No two El Niño events are exactly the same, and actually, based on the ocean temperature anomalies in the tropical Pacific, the strength of the El Niño can vary each time. Since 1950, El Niño conditions have been observed in the tropical Pacific 15 times, ranging from mostly weak to moderate strength, with 3 strong events. This current El Niño has been consistently weak since it started. It’s forecasted to stick around until the end of the year, but it’s not forecasted to get much stronger. So what happens when we look at temperature and precipitation anomalies, but only for the weak events?
It may surprise you to know that this doesn’t necessarily weaken the anomalies from the previous maps. Climatologists and meteorologists who frequently study El Niño patterns and how they drive climate variability have found that there’s not always a perfect one-to-one relationship between the strength of the El Niño and the strength of the climate anomaly. And we see a bit of that evidence here in these maps.
For the Rockies, the wetter than average signal (map below at left) is a bit weaker during a weak El Niño. But for southern Arizona and the Appalachians, the drier than average signal is a bit stronger. For Florida, a weak El Niño actually leads to a stronger tendency toward wetter than average. When just considering the weak events and temperature anomalies (map below at right), the colder than average anomaly strengthens over southern California and around Montana and the Dakotas. Which is an interesting observation, considering those northern areas also showed an increased risk for warm extremes on the climate risks maps. This is partly because once we removed the strong events, we removed some of those warmer than average summers that popped up in the record.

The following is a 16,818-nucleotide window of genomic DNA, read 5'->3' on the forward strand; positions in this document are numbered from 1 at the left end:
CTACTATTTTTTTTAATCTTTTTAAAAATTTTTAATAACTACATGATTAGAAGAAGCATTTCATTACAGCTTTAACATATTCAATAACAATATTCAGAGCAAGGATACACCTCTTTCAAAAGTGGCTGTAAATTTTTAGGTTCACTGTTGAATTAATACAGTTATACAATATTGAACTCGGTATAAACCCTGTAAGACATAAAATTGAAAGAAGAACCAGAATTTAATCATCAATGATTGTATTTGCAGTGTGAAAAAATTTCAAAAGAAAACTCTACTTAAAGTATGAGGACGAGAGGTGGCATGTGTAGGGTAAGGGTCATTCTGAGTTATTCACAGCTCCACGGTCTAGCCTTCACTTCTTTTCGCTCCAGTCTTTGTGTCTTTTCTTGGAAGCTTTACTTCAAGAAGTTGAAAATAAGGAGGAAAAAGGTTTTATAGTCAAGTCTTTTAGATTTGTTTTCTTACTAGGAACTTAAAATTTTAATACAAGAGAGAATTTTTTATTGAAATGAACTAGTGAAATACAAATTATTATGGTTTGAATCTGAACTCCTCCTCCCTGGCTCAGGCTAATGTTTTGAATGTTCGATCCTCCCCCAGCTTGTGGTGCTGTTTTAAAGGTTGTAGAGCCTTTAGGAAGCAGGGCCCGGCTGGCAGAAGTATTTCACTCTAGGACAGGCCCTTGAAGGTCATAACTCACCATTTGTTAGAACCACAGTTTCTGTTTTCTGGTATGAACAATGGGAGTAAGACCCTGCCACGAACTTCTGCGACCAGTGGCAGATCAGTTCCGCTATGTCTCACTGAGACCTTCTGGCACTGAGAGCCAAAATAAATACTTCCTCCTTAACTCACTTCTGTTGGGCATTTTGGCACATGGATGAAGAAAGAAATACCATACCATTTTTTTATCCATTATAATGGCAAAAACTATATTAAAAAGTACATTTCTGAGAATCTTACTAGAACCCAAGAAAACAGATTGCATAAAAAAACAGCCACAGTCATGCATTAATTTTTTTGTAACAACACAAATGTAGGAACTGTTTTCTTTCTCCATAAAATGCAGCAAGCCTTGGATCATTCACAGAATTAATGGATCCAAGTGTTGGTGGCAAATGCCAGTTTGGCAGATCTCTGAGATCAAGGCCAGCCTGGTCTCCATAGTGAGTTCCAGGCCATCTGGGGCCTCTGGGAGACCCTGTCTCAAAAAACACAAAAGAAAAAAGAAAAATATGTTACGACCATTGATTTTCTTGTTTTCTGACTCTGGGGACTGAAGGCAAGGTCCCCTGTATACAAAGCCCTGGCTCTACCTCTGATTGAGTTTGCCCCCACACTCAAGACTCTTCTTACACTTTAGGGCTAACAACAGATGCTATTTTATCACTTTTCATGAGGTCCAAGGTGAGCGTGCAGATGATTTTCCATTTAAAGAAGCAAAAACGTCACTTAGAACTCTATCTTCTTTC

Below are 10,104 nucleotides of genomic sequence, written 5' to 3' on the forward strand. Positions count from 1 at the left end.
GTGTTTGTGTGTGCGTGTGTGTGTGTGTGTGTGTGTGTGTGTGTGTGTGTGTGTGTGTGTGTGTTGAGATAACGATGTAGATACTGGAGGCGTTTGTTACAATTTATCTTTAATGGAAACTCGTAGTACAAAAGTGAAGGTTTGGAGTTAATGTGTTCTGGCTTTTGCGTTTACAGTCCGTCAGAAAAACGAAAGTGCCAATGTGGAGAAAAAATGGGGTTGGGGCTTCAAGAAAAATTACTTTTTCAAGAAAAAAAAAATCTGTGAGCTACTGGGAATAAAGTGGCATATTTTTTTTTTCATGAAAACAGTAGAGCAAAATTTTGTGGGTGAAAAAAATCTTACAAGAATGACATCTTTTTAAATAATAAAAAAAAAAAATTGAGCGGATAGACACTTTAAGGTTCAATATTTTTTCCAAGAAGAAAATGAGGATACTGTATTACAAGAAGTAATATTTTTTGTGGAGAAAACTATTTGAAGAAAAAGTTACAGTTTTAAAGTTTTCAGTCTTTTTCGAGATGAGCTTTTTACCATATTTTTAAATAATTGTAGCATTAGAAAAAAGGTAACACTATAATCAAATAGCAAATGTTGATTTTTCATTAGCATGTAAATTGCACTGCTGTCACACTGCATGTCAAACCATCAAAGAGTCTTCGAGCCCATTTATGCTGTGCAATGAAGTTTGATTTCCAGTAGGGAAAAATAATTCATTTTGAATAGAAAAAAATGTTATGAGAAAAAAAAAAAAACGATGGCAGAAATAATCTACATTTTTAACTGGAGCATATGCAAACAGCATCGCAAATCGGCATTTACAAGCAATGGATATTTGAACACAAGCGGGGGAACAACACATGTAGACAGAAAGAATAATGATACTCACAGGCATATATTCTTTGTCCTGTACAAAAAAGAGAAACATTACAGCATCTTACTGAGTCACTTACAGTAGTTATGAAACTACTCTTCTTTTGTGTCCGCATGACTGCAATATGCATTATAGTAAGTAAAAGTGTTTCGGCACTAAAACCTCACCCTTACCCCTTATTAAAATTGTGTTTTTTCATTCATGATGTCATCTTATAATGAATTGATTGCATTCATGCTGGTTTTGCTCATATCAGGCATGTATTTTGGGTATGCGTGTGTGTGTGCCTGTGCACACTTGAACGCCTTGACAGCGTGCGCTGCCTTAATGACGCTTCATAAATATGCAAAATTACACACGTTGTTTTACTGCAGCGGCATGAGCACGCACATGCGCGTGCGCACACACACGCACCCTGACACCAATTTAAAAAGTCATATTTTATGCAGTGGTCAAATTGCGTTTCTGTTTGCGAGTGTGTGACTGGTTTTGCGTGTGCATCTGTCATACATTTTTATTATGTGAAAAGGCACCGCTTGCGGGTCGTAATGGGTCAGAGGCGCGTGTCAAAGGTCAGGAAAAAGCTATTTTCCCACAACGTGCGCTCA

The latest seasonal outlook from the Climate Prediction Center was just released on June 20. The outlook is for the July-August-September time period, but some of the patterns are emerging may look a bit familiar after looking at our El Niño maps. The precipitation outlook (map below at left) shows an increased chance of wetter than average conditions across much of the Intermountain West and into the Midwest. This outlook is fairly consistent with what the composite of all El Niño events showed, although no drier than average chances are shown anywhere in the outlook.
The temperature outlook (map below at right) from CPC shows a good chance for warmer than average conditions in the Pacific Northwest, across the west coast, and all along the east coast as well. While we didn’t see this in our El Niño composite maps, recall the extremes risk maps. Areas showing a risk for warm extremes in the northwest and in Montana/North Dakota also show up in the CPC outlook. People who live in these areas should remain aware of this. An increased chance for colder than average conditions is expected over the plains and Midwest. Given what we’ve talked about, and their very wet conditions over the past couple of months, that forecast makes sense.
Overall, we know that El Niño is not always the ultimate deciding factor into what our weather is going to be like over the next season. The atmosphere is pretty complex, and so many different variables play a partial role in our weather variability. Summer is an even harder time to predict long term, because very local and small-scale factors can make a big difference. But hopefully these maps help shed some light on what may be possible (or not possible) for your region.